This week was a reconfirmation that information management professionals are facing a perfect storm. Two years ago, we wrote on a topic we call Technology Populism that looked at both the business opportunities and threats presented by ubiquitous information sharing tools inside and outside corporate networks. In a nutshell, we argued that information management professionals would face: employees demanding access to corporate systems using their consumer devices; cloud-based collaboration software services that offer hard-to-beat economics; and increased complexity in managing the trust, integrity, and risk associated with information on corporate networks. Since then all three have proven valid trends. Consider three IT pros I spoke with last week at a Novell customer panel. They represented a major university, a hospital, and a law enforcement agency.

  • The university IT pro just gave in to demand for peer-to-peer file sharing. After his multi-year fight against student use of peer-to-peer file sharing, this IT pro finally succumbed to student demand. He's already using Google Apps for student email. Why? He couldn't compete with free.
  • The hospital IT pro already plans to support iPads for doctors. Reacting to demand from young doctors, he's in planning stages to support hospital apps on Apple's iPad (Wow! It's only been out for a month, right?). Unlike the university IT pro, the compelling economics Google presented directly to his team for mail and productivity were not enough to convince him the service was ready for hospital staff. What's he waiting for? More examples of other HIPAA-regulated organizations using these services.
  • The law enforcement IT pro voiced concern about cloud security, reliability, and auditability. This IT pro is very concerned about security and reliability of cloud services like Google Apps, Microsoft BPOS, and IBM LotusLive. However, he did admit that regional government consolidation of IT services means that the decision to use one of these services "might get handed to him."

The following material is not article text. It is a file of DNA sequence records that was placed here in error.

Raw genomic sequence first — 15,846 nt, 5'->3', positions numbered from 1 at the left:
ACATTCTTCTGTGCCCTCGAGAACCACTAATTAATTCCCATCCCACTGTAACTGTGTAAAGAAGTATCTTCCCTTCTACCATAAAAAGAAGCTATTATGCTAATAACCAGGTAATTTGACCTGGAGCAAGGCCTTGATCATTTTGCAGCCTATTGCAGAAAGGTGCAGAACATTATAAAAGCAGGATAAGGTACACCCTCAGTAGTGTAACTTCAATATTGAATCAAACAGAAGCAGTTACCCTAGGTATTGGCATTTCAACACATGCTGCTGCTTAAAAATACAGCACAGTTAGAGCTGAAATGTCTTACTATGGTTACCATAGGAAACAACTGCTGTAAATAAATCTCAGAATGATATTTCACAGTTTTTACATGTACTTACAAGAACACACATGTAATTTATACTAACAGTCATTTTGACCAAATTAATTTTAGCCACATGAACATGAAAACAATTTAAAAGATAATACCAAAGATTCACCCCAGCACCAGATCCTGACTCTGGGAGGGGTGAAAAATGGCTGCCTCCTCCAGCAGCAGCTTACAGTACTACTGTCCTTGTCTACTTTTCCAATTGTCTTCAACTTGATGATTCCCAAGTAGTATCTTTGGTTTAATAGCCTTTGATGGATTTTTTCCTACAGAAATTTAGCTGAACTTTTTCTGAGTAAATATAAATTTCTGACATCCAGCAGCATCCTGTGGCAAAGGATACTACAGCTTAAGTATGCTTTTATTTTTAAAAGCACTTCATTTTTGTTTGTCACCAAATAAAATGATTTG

These stories share something in common: the role of information management professionals is getting much more complex. New applications, new devices, new deployment models, and changing workforce demands have the promise to reduce IT operating costs, improve productivity, and increase IT satisfaction. Yet the perceived risks remain high. Increasingly, information management professionals will be put in the position of navigating an increasingly complex set of solutions. We'll share some current Forrester thinking on collaboration, content, and cloud-based services during the events below:

  1. A Forrester Teleconference, "Microsoft Launches SharePoint And Office 2010: What You Need To Know," on May 14, 2010, 11:00 a.m.-12:00 p.m. Eastern time.
  2. Forrester's IT Forum 2010 on May 26-28.* The track this year will look at both current-generation collaboration products like SharePoint 2010 to next-generation tools like Google Wave, Novell Pulse, and IBM's Project Vulcan. We'll also spend a good amount of time discussing what it will mean to manage, retain, and discover information to meet enterprise requirements.

In the meantime, how are you managing this storm?

*The Early Bird rate for IT Forum expired April 9. If you haven't registered already, call our Events Team at 617.613.5905 with discount code ITXBLG, and they'll extend the $200 discount for you.